A friend’s property, in the county my parents live in, is surrounded by a nine hole golf course that went out of business several years ago, and is about to be acquired by the US Fish and Wildlife Service. It is undergoing rapid ecological succession to a less managed state since they stopped mowing a few years back. This process is very common with abandoned farm land, but this is the first I’ve looked at a golf course. The place is interesting because the area is naturally wet, being originally part of a very large swamp/wetland complex (the “Great Black Swamp”) that stretched over many counties and caused this area to be the last settled in Ohio. The original vegetation, documented in 1820, was dominated by intermixed treeless wet prairie, and swamp or other northern wetland hardwoods, with standing water over the entire year common. The inherently wet soils might well have affected the course’s success, I don’t know.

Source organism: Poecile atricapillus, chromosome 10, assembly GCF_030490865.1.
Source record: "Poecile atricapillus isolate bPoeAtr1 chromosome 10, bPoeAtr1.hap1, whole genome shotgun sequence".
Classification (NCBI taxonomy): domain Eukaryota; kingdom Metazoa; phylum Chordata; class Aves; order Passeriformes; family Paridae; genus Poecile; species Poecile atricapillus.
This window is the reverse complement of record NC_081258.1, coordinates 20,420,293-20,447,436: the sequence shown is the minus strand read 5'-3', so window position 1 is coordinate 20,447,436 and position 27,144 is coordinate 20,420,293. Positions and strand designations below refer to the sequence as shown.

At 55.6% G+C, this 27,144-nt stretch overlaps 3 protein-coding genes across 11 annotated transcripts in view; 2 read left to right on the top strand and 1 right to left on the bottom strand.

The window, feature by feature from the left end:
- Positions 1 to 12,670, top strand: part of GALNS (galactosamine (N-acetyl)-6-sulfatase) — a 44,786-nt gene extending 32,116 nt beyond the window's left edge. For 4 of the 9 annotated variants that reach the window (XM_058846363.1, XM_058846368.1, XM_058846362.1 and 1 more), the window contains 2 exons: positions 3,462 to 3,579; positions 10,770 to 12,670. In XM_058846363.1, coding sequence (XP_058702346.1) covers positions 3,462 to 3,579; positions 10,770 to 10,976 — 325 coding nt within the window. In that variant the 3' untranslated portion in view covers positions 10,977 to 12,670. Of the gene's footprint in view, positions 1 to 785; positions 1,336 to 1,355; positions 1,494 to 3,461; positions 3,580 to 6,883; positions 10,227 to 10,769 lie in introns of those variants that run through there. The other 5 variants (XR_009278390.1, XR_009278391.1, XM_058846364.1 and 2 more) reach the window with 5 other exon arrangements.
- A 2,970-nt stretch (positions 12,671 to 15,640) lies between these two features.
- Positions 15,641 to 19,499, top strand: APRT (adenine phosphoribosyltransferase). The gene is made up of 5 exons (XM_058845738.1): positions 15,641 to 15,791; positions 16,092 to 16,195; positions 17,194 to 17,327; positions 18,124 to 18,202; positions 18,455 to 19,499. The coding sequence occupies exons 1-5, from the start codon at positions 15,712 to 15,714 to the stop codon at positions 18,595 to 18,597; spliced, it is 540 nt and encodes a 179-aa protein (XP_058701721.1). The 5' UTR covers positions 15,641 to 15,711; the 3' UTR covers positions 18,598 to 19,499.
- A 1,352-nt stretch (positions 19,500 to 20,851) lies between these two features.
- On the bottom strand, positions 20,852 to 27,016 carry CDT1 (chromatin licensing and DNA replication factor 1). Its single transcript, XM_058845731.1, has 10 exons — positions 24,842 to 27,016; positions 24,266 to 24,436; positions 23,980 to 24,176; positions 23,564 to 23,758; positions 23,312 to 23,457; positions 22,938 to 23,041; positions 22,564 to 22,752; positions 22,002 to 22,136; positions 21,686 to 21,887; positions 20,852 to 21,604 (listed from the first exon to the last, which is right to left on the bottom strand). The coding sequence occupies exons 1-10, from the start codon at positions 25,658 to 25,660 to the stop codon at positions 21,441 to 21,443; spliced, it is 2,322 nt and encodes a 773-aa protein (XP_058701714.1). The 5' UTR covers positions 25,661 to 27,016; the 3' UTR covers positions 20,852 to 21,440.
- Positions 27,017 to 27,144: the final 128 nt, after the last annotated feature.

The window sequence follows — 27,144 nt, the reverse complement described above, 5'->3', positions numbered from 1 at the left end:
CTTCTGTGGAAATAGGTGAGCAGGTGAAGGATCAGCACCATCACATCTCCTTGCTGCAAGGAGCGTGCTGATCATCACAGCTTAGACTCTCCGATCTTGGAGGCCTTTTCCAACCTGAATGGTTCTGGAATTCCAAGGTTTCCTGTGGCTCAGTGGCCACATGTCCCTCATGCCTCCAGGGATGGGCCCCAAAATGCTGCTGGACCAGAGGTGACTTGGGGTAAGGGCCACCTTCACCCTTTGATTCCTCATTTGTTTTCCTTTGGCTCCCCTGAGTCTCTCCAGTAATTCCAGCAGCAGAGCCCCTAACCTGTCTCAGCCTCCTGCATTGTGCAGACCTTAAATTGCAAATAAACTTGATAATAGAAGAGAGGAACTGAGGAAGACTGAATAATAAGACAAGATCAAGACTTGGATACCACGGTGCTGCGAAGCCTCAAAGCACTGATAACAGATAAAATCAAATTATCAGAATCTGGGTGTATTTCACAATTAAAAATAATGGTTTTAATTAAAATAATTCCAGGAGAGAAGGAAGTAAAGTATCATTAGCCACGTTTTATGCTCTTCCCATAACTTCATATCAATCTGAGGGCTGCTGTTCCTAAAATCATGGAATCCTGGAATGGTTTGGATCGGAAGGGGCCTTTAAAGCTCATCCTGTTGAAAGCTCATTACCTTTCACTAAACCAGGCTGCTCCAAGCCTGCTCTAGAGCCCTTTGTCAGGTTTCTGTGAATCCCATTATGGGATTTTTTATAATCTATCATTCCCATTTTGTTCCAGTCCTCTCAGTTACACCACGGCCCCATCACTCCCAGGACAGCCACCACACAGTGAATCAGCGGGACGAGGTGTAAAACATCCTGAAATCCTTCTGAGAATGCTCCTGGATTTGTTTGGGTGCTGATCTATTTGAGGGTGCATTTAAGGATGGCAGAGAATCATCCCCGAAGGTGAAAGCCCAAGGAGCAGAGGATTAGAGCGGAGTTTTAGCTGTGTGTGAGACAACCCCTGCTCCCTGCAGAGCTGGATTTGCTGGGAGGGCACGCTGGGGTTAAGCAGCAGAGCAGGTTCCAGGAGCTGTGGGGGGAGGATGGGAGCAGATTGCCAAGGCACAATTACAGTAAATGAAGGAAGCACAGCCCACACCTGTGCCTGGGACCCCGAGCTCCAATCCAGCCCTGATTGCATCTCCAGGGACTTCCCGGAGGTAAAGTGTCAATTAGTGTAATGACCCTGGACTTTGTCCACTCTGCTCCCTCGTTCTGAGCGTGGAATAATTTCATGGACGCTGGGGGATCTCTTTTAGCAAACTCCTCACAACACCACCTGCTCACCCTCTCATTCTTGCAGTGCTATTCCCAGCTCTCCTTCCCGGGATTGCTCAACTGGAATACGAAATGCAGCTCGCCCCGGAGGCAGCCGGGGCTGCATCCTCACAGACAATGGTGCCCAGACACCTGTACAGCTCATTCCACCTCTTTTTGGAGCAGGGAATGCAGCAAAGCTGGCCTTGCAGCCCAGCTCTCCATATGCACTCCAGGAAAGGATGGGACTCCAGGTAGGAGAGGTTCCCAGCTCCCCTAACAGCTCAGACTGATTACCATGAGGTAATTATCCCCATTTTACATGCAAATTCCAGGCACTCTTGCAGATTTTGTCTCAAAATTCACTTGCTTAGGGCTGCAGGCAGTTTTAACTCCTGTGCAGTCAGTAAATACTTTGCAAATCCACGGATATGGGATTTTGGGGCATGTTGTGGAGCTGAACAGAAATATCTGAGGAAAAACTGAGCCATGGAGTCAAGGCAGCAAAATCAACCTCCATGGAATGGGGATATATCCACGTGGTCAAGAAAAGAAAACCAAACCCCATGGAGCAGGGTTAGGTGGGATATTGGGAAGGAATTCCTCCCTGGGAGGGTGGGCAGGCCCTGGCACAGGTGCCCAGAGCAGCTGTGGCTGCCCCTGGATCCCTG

Several tree species mentioned in the 1820 GLO land survey notes (see bottom image) are still present, including swamp white oak (Quercus bicolor), american elm (Ulmus americana), pin oak (Q. palustris), green ash (Fraxinus pennsylvanica), hickory (Carya cordiformis), eastern cottonwood (Populus deltoides), and unspecified willows (Salix spp.). Others have clearly come in post-settlement, including black walnut (Juglans nigra), northern catalpa (Catalpa speciosa), weeping willow (Salix babylonica), possibly silver maple (Acer saccharinum), and the completely misplaced jack pine (Pinus banksiana) and eastern redcedar (Juniperus virginiana) (most likely both as yard markers and fairway dividers). How the USFWS will manage the property will be interesting; it may be difficult to recreate the wet prairie habitat given that the natural drainage pattern is now highly altered by ditching and drain tiling.